Delhi is steeped in history with a plethora of old monuments and historical artifacts. One of the most curiosity-evoking structures you’ll find in Delhi is the iron pillar that stands smack in the center of the Quwwatul Mosque complex. The pillar is a metallurgical marvel. Made from 98 percent wrought iron, the pillar stands at a modest 7.3 meters, but weighs a little over 6 tonnes.
There’s really nothing groundbreaking about it until you come to know that this iron pillar is more than 1,500 years old, and there’s not a smidgeon of rust on it despite standing exposed to the elements for centuries.
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Iron pillar of misinterpretation
Like a lot of monuments in Delhi, the iron pillar has a lot of stories to tell. Some are shrouded in mystery, some are pretty much documented and established facts. The pillar has an inscription going across it. The inscription is six lines long, set as three stanzas. The script is in ancient Brahmi. It describes the heroic deeds of a king named Chandra, presumably from the Gupta period, going by the pillar’s age.
Scientists and historians from around the world have been trying to unravel the mysteries behind the pillar. For one, it’s amazing to know that the technology to forge such high-quality steel existed at this point in time. Another mysterious aspect of the pillar is with regards to its location.
Delhi is not the original location of the iron pillar. There is no doubt that the pillar was moved here. There has been substantial evidence to suggest that the original location of the pillar lies somewhere in Madhya Pradesh, another Indian state. So there arises the next question, how was it moved to its current location thousands of years ago?
Theories surrounding the location
The iron pillar has been the object of fascination for plenty of scientists, historians, and metallurgists for a long time now with several books and even scientific papers written with the pillar as the primary subject.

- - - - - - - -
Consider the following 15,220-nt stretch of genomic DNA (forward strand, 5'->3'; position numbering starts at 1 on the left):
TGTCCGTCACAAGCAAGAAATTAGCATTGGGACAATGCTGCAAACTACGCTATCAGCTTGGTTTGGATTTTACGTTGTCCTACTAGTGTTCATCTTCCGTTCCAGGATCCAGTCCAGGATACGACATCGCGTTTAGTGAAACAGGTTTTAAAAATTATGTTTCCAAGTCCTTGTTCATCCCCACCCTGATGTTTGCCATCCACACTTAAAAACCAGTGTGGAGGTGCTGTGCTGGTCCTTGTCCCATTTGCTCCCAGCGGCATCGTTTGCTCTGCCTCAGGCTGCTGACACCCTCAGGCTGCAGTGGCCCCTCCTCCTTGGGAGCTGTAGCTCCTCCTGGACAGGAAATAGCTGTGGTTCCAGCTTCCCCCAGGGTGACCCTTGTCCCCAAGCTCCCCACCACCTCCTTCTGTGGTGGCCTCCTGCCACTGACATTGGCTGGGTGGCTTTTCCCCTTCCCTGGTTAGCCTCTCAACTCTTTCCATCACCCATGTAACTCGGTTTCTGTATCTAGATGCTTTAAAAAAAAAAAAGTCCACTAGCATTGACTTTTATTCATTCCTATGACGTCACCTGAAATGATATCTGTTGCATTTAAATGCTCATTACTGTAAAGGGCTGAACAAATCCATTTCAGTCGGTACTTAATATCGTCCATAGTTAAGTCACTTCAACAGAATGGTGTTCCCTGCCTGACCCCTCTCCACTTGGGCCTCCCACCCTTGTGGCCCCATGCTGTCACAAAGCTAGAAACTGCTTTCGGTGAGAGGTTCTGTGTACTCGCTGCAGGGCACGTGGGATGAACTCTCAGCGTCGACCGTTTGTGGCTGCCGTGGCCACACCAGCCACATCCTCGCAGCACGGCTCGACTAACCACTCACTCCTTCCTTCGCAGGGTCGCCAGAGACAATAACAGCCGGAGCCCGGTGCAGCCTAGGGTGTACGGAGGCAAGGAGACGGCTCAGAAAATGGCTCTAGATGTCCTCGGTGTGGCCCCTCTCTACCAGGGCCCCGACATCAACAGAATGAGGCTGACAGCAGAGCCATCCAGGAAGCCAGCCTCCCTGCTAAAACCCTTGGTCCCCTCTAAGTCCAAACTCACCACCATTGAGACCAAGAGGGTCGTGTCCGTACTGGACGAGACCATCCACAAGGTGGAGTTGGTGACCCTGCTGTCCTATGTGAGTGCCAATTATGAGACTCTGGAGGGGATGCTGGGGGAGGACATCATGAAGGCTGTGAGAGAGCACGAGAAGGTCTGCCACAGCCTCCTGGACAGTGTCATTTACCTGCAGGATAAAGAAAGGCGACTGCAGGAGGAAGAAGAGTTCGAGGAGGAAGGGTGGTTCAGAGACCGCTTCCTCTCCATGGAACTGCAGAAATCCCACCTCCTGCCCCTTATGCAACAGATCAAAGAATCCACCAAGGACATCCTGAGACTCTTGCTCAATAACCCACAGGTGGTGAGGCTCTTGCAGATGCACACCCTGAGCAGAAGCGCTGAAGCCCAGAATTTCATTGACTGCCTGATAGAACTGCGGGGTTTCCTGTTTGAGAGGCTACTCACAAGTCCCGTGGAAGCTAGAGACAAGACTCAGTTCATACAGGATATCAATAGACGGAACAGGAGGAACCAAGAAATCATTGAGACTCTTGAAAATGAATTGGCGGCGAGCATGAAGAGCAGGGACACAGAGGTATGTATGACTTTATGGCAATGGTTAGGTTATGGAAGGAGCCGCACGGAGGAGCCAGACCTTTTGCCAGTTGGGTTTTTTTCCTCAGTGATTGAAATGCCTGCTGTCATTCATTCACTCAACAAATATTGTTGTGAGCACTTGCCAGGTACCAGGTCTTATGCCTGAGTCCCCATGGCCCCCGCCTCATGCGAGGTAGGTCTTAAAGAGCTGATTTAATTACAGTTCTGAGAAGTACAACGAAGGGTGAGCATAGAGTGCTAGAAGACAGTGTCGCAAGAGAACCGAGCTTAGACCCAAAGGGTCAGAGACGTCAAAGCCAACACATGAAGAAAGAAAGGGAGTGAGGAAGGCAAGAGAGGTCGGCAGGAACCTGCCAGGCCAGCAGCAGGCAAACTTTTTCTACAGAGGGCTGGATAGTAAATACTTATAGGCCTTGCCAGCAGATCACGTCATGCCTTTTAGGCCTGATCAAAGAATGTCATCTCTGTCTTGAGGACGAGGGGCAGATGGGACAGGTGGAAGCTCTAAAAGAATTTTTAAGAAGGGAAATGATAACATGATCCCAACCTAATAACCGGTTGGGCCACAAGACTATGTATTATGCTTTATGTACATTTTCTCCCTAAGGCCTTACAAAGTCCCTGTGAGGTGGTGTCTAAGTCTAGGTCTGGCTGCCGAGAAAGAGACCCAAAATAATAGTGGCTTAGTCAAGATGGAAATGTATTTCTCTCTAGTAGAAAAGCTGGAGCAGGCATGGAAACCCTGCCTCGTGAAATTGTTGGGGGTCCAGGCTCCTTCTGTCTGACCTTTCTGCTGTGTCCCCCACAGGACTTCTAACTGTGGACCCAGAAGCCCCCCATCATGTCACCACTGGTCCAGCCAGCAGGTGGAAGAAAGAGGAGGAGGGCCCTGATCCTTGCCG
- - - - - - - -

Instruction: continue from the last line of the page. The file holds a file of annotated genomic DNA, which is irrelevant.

In one such book, The Story of the Delhi Iron Pillar, the author states that the original installation of the pillar took place near Udayagiri in Madhya Pradesh. Then later, the Mughals took over Udayagiri and the Sultan transported the pillar to Delhi as a token of victory. This is one of the more plausible theories behind the mystery of the pillar’s original location.
Explanations for the no-rust phenomenon
Likewise, there are scientific theories to explain the mystery of the pillar not accumulating rust after thousands of years. According to experts at the Indian Institute of Technology at Kanpur, the relative absence of rust could be attributed to a film of “misawite” forming over the iron pillar.
This thin layer, which is a compound comprised of oxygen, hydrogen, and iron is believed to have formed over the pillar around three years after the pillar was erected. It has been spreading and forming a thin layer over the iron pillar for more than a thousand years.
It’s believed that the ancient Indian technique of processing iron ore and converting it into steel resulted in a high amount of phosphorus in the finished metal and this is the reason behind the formation of the thin protective film around the pillar. Again, it’s not completely determined how ancient Indians at that point in time had the tools and technology to produce such high-quality steel.
“A study conducted in 1963 by M.K. Ghosh of the National Metallurgical Laboratory suggests the pillar was created by hammering lumps of hot iron, one at a time, to shape the pillar. Each lump weighed 44 to 66 lbs each. A close look on the surface of the pillar shows the hammer marks of the forged iron. Ghosh opined 120 laborers took two weeks to create the pillar,” according to historicmysteries.com
All theories aside, wherever you come across an object that people don’t have a good understanding of, it’s common for certain “enlightened” members of the local population to generate superstitions around it. The iron pillar in Delhi is no different. It is believed that if you can wrap your arms around the pillar until your fingers touch each other, you’re due for some good luck!
But whatever your beliefs, there is something very strange about the pillar — the technical prowess needed to make it, and the fact that it has not rusted for thousands of years — a feat that is still not considered possible.